Pneumatic Retinopexy (PR)

introduction

What is Pneumatic Retinopexy (PR)?

Pneumatic Retinopexy (PR) is one of the treatment options available for retinal detachment (RD). In this procedure, the surgeon injects a long-acting expandable gas bubble to seal the retinal break. The advantage of this procedure is that it is a very quick, minimally invasive procedure unlike other surgical treatment modalities for RD.  But the success rate of the procedure is relatively less (60-70%). If the RD is not settling, extensive surgery (like pars plana vitrectomy or scleral buckling) might be required.

Patient selection

In RD, there is a causative retinal tear, through which fluid seeps underneath the retina leading to detachment of the retina causing vision loss. Sometimes there can be multiple retinal tears. Not all types of retinal detachments can be treated by PR. PR is useful in relatively fresh RDs and only when the retinal break/breaks is/are superior in location.

The injected gas bubble tends to move against gravity due to buoyant force. The gas bubble expands initially and opposes the retinal break.

 

Procedure

The procedure can be performed under topical or under local anesthesia. In the topical variant, anesthetic eye drops are used whereas in the other injection of local anesthetic agents is given surrounding the eyes. Since after injection of gas bubble pressure within the eyeball tends to rise, pressure-lowering agents are given before the procedure. Intravenous mannitol is usually given 20 to 30 minutes before the procedure mostly.

During the surgery, the eye is cleaned with betadine (aseptic agent) and draped.

The pressure of the eyeball is assessed. Sometimes the surgeon performs paracentesis ( a technique in which some fluid is removed from the eyes with a plunger less syringe).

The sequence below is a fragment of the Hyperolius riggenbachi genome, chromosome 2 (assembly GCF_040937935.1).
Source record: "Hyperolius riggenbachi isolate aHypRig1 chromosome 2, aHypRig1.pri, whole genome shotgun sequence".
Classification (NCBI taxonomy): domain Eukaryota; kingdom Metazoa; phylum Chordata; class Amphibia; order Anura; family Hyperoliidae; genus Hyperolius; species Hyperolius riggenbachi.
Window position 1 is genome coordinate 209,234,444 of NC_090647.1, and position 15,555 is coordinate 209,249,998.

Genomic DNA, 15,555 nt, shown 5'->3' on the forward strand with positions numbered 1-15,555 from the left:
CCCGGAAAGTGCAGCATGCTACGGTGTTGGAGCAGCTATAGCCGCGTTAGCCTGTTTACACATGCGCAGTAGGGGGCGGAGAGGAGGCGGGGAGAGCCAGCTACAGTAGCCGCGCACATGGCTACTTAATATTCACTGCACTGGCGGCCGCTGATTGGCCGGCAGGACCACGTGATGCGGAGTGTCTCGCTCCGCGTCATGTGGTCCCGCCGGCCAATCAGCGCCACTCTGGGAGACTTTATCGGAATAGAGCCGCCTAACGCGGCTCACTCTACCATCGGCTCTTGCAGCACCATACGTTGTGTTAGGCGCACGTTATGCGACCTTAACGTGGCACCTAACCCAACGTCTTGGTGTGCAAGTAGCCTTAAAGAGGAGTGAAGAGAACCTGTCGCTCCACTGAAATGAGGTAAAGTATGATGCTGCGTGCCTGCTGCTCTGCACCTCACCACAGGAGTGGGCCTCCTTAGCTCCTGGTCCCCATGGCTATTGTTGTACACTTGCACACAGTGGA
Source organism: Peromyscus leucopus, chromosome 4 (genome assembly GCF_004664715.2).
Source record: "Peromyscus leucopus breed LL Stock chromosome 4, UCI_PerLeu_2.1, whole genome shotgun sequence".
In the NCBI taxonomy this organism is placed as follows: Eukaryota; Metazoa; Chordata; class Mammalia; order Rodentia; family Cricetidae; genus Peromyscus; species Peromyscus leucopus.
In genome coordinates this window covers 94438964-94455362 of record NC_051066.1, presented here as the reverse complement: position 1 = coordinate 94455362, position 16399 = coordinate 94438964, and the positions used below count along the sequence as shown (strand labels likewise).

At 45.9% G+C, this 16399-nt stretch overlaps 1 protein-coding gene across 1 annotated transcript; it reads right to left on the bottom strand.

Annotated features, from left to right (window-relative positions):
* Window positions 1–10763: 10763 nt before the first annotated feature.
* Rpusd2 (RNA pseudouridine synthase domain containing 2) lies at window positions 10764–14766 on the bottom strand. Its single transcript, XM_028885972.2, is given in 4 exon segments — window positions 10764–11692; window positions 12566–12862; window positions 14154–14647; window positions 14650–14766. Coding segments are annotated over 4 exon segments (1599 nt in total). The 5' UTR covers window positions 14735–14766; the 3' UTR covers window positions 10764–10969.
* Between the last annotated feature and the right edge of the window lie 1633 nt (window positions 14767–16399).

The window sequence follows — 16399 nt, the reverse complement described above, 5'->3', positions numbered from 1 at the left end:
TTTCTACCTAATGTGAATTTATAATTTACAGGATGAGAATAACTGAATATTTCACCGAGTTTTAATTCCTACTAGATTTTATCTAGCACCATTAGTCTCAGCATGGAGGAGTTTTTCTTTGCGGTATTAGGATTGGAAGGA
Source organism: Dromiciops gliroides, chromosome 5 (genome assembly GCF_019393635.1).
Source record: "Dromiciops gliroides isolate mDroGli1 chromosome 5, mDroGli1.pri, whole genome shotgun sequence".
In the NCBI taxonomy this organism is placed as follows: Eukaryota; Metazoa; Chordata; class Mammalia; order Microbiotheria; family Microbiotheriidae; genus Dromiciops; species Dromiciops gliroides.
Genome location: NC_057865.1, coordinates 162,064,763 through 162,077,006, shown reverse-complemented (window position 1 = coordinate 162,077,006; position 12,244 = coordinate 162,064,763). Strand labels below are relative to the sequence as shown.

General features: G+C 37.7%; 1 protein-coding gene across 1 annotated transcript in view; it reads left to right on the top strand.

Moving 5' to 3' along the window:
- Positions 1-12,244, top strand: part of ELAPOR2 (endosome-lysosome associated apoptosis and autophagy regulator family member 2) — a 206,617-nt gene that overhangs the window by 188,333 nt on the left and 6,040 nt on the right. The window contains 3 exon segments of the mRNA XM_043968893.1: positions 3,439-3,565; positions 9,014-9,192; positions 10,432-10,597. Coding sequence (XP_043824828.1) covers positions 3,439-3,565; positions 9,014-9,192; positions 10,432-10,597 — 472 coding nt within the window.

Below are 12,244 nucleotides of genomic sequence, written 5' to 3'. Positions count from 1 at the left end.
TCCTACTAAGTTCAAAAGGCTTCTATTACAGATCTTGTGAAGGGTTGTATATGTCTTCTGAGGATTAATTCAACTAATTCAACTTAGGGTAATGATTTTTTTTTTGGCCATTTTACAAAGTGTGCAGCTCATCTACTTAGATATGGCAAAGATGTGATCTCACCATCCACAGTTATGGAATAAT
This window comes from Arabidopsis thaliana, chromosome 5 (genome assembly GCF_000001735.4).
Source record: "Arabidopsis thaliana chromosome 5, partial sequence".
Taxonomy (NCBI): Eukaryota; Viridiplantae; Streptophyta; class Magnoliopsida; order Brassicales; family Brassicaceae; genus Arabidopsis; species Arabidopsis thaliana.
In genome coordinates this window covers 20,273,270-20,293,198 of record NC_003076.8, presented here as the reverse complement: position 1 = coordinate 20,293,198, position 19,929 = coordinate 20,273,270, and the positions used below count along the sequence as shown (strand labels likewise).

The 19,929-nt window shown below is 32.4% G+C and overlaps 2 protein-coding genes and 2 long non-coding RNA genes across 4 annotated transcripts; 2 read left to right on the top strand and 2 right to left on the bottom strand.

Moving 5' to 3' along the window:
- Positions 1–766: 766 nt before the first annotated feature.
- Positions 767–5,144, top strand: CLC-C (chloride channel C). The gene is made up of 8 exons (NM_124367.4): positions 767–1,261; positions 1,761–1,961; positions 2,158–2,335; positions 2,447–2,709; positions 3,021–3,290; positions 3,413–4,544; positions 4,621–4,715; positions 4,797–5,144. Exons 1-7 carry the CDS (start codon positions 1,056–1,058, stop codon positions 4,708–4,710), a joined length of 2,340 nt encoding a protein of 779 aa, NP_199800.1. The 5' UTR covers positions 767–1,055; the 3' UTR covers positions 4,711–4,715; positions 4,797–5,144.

After considerable reduction of eye-pressure, gas bubble is injected with a syringe into the eye. After injection, the surgeon checks the opposition of the gas bubble with the help of indirect ophthalmoscope (an instrument used in visualization of the retina). Once the apposition is confirmed, cryotherapy (with a freezing device) is given externally to the site of the retinal break. By providing high cold energy, permanent adhesion of the break can be achieved.

 

Postoperative care and restrictions

The patient might not feel pain during the procedure due to the anesthesia. After the procedure, the patient’s eye will be patched. The patch can be opened after 4-6 hours. Eye drops will be prescribed and should be used accordingly. The most important part is the positioning. The patient will be advised to be in a specific position for the initial 2 weeks to 1 month. The types of positions include: prone (face down), sitting, face tilted (left or right). The type of position depends on the location of breaks which may vary in individual patients. Positioning helps in better opposition of the retinal break by the air bubble and therefore improves the success rate of the procedure.

The gas bubble tends to expand in the initial 24 hours. Hence the eye pressure tends to rise. The patient will be asked to report the next day for a checkup. Pressure lowering agents (drops and oral) may be required accordingly.

One of the two types of gases can be used: C3F8 or SF6. Based on the type of gas injected, the bubble tends to stay for 3 weeks to 8 weeks. Since these are expansile gases, they tend to expand based on surrounding atmospheric air pressure. So air travel is strictly prohibited. High altitude travel (to hill areas) and deep-sea diving are also to be avoided until the gas bubble present.

 

Conclusion

Though pneumatic retinopexy is a safe and quick procedure for treating retinal detachment, the success rate is relatively less and the procedure can be used only for selective patients. The advantages are lesser side effects and faster postoperative recovery.

 

Written by: Dr. Dheepak Sundar – Consultant Ophthalmologist, Velachery

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